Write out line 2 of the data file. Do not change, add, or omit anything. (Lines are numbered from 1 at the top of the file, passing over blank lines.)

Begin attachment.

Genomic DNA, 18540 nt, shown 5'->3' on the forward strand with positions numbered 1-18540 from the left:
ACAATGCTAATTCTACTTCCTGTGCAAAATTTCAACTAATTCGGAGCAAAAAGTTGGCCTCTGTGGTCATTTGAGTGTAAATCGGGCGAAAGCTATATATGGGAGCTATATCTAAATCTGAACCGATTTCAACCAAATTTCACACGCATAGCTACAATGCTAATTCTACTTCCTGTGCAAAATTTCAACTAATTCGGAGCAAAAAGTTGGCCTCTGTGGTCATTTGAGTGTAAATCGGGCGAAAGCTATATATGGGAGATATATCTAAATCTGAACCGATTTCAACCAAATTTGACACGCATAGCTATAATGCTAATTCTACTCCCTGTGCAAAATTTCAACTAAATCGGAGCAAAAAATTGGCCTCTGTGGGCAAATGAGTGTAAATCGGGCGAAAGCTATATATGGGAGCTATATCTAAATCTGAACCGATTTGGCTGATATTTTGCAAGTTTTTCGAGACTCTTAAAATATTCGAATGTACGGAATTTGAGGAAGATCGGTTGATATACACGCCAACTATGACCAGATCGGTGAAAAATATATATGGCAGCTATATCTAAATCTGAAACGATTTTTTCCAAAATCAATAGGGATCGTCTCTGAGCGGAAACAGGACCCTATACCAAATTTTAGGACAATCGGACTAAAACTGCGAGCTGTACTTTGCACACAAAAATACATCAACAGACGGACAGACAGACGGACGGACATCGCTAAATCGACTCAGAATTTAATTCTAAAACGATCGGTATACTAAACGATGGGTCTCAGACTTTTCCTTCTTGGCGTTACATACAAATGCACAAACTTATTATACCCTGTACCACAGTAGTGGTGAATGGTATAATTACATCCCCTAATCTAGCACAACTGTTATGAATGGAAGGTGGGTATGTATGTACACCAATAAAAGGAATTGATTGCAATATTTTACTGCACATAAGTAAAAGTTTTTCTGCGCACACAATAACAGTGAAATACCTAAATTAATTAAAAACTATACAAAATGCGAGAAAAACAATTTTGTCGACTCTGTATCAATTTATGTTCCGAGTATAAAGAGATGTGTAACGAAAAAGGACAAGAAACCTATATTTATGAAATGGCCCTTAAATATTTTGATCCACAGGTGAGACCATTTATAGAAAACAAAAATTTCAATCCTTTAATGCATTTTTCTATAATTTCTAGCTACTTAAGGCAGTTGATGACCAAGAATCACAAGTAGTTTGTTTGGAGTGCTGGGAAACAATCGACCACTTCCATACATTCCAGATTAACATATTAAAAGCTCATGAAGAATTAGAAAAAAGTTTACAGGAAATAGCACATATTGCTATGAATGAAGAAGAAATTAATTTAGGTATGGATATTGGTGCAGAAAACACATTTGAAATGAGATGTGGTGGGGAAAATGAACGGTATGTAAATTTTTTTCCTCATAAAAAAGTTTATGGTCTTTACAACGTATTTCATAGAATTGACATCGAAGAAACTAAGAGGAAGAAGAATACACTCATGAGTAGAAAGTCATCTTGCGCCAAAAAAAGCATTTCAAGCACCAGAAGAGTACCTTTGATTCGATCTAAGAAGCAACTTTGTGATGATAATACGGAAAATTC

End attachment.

ACAATGCTAATTCTACTTCCTGTGCAAAATTTCAACTAATTCGGAGCAAAAAGTTGGCCTCTGTGGTCATTTGAGTGTAAATCGGGCGAAAGCTATATATGGGAGCTATATCTAAATCTGAACCGATTTCAACCAAATTTCACACGCATAGCTACAATGCTAATTCTACTTCCTGTGCAAAATTTCAACTAATTCGGAGCAAAAAGTTGGCCTCTGTGGTCATTTGAGTGTAAATCGGGCGAAAGCTATATATGGGAGATATATCTAAATCTGAACCGATTTCAACCAAATTTGACACGCATAGCTATAATGCTAATTCTACTCCCTGTGCAAAATTTCAACTAAATCGGAGCAAAAAATTGGCCTCTGTGGGCAAATGAGTGTAAATCGGGCGAAAGCTATATATGGGAGCTATATCTAAATCTGAACCGATTTGGCTGATATTTTGCAAGTTTTTCGAGACTCTTAAAATATTCGAATGTACGGAATTTGAGGAAGATCGGTTGATATACACGCCAACTATGACCAGATCGGTGAAAAATATATATGGCAGCTATATCTAAATCTGAAACGATTTTTTCCAAAATCAATAGGGATCGTCTCTGAGCGGAAACAGGACCCTATACCAAATTTTAGGACAATCGGACTAAAACTGCGAGCTGTACTTTGCACACAAAAATACATCAACAGACGGACAGACAGACGGACGGACATCGCTAAATCGACTCAGAATTTAATTCTAAAACGATCGGTATACTAAACGATGGGTCTCAGACTTTTCCTTCTTGGCGTTACATACAAATGCACAAACTTATTATACCCTGTACCACAGTAGTGGTGAATGGTATAATTACATCCCCTAATCTAGCACAACTGTTATGAATGGAAGGTGGGTATGTATGTACACCAATAAAAGGAATTGATTGCAATATTTTACTGCACATAAGTAAAAGTTTTTCTGCGCACACAATAACAGTGAAATACCTAAATTAATTAAAAACTATACAAAATGCGAGAAAAACAATTTTGTCGACTCTGTATCAATTTATGTTCCGAGTATAAAGAGATGTGTAACGAAAAAGGACAAGAAACCTATATTTATGAAATGGCCCTTAAATATTTTGATCCACAGGTGAGACCATTTATAGAAAACAAAAATTTCAATCCTTTAATGCATTTTTCTATAATTTCTAGCTACTTAAGGCAGTTGATGACCAAGAATCACAAGTAGTTTGTTTGGAGTGCTGGGAAACAATCGACCACTTCCATACATTCCAGATTAACATATTAAAAGCTCATGAAGAATTAGAAAAAAGTTTACAGGAAATAGCACATATTGCTATGAATGAAGAAGAAATTAATTTAGGTATGGATATTGGTGCAGAAAACACATTTGAAATGAGATGTGGTGGGGAAAATGAACGGTATGTAAATTTTTTTCCTCATAAAAAAGTTTATGGTCTTTACAACGTATTTCATAGAATTGACATCGAAGAAACTAAGAGGAAGAAGAATACACTCATGAGTAGAAAGTCATCTTGCGCCAAAAAAAGCATTTCAAGCACCAGAAGAGTACCTTTGATTCGATCTAAGAAGCAACTTTGTGATGATAATACGGAAAATTC